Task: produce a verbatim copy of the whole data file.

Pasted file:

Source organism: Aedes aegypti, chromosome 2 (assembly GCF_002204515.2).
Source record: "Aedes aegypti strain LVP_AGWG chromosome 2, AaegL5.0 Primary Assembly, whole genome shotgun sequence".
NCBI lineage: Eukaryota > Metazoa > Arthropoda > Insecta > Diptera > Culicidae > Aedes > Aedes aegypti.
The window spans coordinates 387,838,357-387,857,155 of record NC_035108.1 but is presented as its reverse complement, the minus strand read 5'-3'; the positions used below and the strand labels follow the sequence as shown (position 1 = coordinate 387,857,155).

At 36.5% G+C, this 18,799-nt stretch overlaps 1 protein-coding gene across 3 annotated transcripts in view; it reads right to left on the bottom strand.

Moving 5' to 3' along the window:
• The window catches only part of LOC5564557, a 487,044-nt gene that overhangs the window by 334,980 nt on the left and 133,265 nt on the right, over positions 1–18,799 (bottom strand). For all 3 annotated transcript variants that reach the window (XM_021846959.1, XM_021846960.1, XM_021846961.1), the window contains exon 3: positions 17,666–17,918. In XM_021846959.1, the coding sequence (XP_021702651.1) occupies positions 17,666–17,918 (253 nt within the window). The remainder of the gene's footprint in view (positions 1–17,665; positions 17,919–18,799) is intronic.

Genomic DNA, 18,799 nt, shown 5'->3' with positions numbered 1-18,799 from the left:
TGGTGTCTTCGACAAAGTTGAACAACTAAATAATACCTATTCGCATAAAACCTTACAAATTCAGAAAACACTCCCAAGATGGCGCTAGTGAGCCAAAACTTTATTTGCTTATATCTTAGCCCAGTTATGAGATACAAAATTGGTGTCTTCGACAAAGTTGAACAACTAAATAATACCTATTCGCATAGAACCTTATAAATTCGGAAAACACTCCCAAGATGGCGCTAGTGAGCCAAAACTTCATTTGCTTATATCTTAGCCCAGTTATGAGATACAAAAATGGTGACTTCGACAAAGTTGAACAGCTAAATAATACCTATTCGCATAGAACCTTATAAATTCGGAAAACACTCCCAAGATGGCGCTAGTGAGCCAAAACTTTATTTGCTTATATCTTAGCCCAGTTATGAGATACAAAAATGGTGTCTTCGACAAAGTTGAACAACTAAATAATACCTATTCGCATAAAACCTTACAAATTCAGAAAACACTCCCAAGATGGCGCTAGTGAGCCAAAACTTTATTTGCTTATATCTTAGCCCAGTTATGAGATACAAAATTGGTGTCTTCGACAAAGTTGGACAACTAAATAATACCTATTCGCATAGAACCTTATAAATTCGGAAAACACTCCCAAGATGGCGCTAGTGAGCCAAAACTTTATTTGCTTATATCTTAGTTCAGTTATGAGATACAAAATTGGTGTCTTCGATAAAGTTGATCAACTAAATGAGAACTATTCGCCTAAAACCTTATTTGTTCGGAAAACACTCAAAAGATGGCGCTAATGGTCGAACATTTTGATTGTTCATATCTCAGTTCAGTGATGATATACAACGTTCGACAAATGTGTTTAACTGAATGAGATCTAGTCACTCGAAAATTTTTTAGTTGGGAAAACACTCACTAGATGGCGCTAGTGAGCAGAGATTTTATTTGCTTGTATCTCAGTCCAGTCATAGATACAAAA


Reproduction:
Source organism: Aedes aegypti, chromosome 2 (assembly GCF_002204515.2).
Source record: "Aedes aegypti strain LVP_AGWG chromosome 2, AaegL5.0 Primary Assembly, whole genome shotgun sequence".
NCBI lineage: Eukaryota > Metazoa > Arthropoda > Insecta > Diptera > Culicidae > Aedes > Aedes aegypti.
The window spans coordinates 387,838,357-387,857,155 of record NC_035108.1 but is presented as its reverse complement, the minus strand read 5'-3'; the positions used below and the strand labels follow the sequence as shown (position 1 = coordinate 387,857,155).

At 36.5% G+C, this 18,799-nt stretch overlaps 1 protein-coding gene across 3 annotated transcripts in view; it reads right to left on the bottom strand.

Moving 5' to 3' along the window:
• The window catches only part of LOC5564557, a 487,044-nt gene that overhangs the window by 334,980 nt on the left and 133,265 nt on the right, over positions 1–18,799 (bottom strand). For all 3 annotated transcript variants that reach the window (XM_021846959.1, XM_021846960.1, XM_021846961.1), the window contains exon 3: positions 17,666–17,918. In XM_021846959.1, the coding sequence (XP_021702651.1) occupies positions 17,666–17,918 (253 nt within the window). The remainder of the gene's footprint in view (positions 1–17,665; positions 17,919–18,799) is intronic.

Genomic DNA, 18,799 nt, shown 5'->3' with positions numbered 1-18,799 from the left:
TGGTGTCTTCGACAAAGTTGAACAACTAAATAATACCTATTCGCATAAAACCTTACAAATTCAGAAAACACTCCCAAGATGGCGCTAGTGAGCCAAAACTTTATTTGCTTATATCTTAGCCCAGTTATGAGATACAAAATTGGTGTCTTCGACAAAGTTGAACAACTAAATAATACCTATTCGCATAGAACCTTATAAATTCGGAAAACACTCCCAAGATGGCGCTAGTGAGCCAAAACTTCATTTGCTTATATCTTAGCCCAGTTATGAGATACAAAAATGGTGACTTCGACAAAGTTGAACAGCTAAATAATACCTATTCGCATAGAACCTTATAAATTCGGAAAACACTCCCAAGATGGCGCTAGTGAGCCAAAACTTTATTTGCTTATATCTTAGCCCAGTTATGAGATACAAAAATGGTGTCTTCGACAAAGTTGAACAACTAAATAATACCTATTCGCATAAAACCTTACAAATTCAGAAAACACTCCCAAGATGGCGCTAGTGAGCCAAAACTTTATTTGCTTATATCTTAGCCCAGTTATGAGATACAAAATTGGTGTCTTCGACAAAGTTGGACAACTAAATAATACCTATTCGCATAGAACCTTATAAATTCGGAAAACACTCCCAAGATGGCGCTAGTGAGCCAAAACTTTATTTGCTTATATCTTAGTTCAGTTATGAGATACAAAATTGGTGTCTTCGATAAAGTTGATCAACTAAATGAGAACTATTCGCCTAAAACCTTATTTGTTCGGAAAACACTCAAAAGATGGCGCTAATGGTCGAACATTTTGATTGTTCATATCTCAGTTCAGTGATGATATACAACGTTCGACAAATGTGTTTAACTGAATGAGATCTAGTCACTCGAAAATTTTTTAGTTGGGAAAACACTCACTAGATGGCGCTAGTGAGCAGAGATTTTATTTGCTTGTATCTCAGTCCAGTCATAGATACAAAA